An Austrian master joiner has defied commercial economics simply by converting a small quantity of timber into finely carved products. Fulfillment and financial stability are his rewards.
Behind this is the identification of a niche market which stems from his independence from outside suppliers, his very high grade joinery and the right timber processing kit.
Wood-Mizer Germany, struck by his success at what seems a small level, paid a visit to Josef Leithner in the village of Aigen-Voglhub, near Salzburg to see if his secret could be shared with numerous other Wood-Mizer LT15 operators. The Schletau team found a cherished house which Herr Leithner inherited from his grandfather and where he lives, works and maintains a showroom of fine cabinet making.
The Schienferalm mountain chain on the horizon and a brook meandering through a well tended garden provide an idyllic setting to the Leithners’ enviable workplace. Could this partly explain why in 1994 the master joiner left his job with a large company and set up on his own?
The influence of his wife Elfriede, a multi-talented co-worker explains the workshop’s pristine appearance. Here they produce tables, chairs, cabinets and complete furnishings – including wall- and ceiling-panels – and all with hand-carved ornamentation. Bedroom furniture made of Swiss stone-pine is popular at the moment because this wood is believed to exude essential oils for up to 100 years, having a calming effect and lowering pulse rate.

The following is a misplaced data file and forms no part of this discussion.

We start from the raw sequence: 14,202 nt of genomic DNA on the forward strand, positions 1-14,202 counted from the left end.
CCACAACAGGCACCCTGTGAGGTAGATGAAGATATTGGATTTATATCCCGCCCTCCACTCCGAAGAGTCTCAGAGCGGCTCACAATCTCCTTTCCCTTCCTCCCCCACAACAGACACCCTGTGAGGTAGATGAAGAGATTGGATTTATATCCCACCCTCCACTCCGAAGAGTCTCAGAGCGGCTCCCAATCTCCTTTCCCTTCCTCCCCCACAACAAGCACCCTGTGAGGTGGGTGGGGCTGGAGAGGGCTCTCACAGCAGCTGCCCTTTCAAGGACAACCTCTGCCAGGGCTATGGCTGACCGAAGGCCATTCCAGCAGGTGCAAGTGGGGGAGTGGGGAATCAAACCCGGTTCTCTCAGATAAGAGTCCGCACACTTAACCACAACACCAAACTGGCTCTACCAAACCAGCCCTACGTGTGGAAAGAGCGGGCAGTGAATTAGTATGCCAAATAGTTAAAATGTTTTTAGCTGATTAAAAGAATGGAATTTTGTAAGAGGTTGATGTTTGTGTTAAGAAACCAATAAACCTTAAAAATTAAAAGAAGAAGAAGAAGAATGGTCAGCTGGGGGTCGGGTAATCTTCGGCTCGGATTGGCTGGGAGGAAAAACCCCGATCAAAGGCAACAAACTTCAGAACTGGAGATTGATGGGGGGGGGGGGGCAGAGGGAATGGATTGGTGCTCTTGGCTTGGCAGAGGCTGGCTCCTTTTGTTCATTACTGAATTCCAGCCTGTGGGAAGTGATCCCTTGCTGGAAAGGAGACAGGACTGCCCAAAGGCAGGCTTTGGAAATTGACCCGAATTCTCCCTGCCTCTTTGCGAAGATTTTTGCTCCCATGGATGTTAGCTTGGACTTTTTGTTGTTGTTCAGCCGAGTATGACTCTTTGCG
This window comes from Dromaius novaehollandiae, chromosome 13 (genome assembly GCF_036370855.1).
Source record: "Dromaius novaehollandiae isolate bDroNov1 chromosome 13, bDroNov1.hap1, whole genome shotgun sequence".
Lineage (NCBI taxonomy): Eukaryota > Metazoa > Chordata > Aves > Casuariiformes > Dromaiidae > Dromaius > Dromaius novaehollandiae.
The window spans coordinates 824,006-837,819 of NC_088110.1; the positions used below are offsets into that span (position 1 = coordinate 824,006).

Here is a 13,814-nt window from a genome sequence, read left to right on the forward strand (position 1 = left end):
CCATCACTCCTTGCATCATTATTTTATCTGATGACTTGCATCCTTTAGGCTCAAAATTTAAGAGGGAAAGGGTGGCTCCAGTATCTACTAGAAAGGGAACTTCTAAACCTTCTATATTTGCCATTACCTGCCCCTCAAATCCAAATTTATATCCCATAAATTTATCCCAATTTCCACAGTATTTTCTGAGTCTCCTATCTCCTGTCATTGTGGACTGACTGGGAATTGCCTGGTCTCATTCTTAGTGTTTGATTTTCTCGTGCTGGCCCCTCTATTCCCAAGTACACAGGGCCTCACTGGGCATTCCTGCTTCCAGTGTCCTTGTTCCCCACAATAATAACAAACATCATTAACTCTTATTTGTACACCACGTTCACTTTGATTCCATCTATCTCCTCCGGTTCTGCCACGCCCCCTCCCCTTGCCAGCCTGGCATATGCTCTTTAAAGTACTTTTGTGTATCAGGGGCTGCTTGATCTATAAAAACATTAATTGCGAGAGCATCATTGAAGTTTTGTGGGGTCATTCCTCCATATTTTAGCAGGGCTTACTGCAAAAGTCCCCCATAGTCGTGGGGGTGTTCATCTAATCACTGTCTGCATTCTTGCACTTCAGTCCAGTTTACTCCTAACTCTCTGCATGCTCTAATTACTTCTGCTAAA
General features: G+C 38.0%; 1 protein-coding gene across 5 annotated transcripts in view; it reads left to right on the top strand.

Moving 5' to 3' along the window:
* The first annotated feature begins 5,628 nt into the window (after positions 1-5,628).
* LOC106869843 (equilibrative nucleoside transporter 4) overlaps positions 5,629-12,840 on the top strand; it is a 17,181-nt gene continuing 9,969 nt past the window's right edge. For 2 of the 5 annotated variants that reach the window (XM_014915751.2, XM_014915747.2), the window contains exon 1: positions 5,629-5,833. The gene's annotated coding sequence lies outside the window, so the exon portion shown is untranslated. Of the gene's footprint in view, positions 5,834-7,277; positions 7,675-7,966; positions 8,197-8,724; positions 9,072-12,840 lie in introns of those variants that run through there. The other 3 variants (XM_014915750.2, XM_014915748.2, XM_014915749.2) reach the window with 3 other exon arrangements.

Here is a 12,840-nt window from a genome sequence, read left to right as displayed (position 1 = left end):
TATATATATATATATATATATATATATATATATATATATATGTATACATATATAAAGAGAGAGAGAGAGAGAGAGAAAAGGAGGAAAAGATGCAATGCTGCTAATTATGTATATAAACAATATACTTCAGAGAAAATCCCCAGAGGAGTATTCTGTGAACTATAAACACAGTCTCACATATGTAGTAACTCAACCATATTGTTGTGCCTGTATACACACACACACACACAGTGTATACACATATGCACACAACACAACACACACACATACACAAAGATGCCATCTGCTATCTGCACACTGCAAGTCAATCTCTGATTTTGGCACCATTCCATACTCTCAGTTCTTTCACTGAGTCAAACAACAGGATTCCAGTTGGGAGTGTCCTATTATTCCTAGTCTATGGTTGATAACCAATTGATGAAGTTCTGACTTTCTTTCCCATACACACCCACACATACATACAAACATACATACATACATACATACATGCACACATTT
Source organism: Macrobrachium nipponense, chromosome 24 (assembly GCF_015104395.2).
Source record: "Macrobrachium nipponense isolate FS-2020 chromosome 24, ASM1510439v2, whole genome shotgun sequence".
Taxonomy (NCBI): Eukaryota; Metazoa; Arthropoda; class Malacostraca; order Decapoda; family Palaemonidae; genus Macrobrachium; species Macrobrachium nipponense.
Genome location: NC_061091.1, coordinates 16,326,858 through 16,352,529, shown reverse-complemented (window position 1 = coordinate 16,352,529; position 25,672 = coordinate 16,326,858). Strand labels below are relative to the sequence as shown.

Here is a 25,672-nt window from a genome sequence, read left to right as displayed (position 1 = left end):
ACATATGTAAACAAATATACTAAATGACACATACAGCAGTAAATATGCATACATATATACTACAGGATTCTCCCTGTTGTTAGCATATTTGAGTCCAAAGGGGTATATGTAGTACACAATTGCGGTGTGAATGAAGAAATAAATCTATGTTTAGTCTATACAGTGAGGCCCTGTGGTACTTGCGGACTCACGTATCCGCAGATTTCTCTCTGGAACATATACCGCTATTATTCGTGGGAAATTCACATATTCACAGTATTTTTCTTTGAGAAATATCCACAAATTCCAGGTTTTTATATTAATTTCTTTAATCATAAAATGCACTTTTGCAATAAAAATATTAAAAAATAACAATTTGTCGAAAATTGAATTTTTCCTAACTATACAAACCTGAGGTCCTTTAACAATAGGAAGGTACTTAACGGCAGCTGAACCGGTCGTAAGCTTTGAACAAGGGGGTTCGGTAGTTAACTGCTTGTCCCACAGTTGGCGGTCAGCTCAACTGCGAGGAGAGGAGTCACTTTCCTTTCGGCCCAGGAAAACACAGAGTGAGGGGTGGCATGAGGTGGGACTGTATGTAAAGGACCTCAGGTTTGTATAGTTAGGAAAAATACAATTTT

Most long-term orders are sealed with a handshake. It is Josef Leithner’s approach which makes his work novel. The master
joiner draws an item of furniture and calculates sawn wood quantities and dimensions. The customer brings in logs which Elfriede Leithner saws on the LT15 according to her husband’s drawing. Then the material is stored next to a small shed or at the customer's place for one to three years’ drying.
When they started, the Leithners had their wood sawn by a local sawmill. When this closed in 2002, they bought their LT15, at that time with only manual vertical adjustment. Last year they traded the old machine for the latest LT15 version with ‘Setworks’, electrical up-down and electrical feed.
The Leithners cut barely 30 m³ per year of which 70% is brought in by their customers. The percentage demonstrates that the Leithners have found a niche. As Josef Leithner says:
"It is very important to our customers that furniture is made from their own timber, grown on the place." About 10% of sawn
timber is bought in, the majority cut on the Leithners’ sawmill.
In recent years a reliable group of customers combined and by word of mouth expanded sufficiently for the Leithners’ work over the next few years’ to be pre-booked.
Without the LT15, Josef Leithner states that it wouldn't be possible to work the way he does. He doesn't cut an awful lot of wood but the business depends completely on them sawing it themselves. Perhaps their very independence from outside suppliers explains why they have been unaffected by the worldwide credit crisis.
Optimum use of the material available is very important for them. This is why they bought a €15 000 compactor for the shavings. From a dust extracting system, shavings pass directly to a filling funnel. The compressed wood shavings and sawdust replace half the usual amount of wood burned in their central heating system.
Consequently, no material is wasted from the thin kerf LT15 band saw.
While they share work in the workshop, where Elfriede Leithner is responsible for sanding and varnishing, they also share customer relations where she deals mostly with male customers.
"My wife is the soul of the business," says Josef Leithner.
If she's the soul, he's no doubt the body behind the good life, concluded the Wood-Mizer Germany visitors!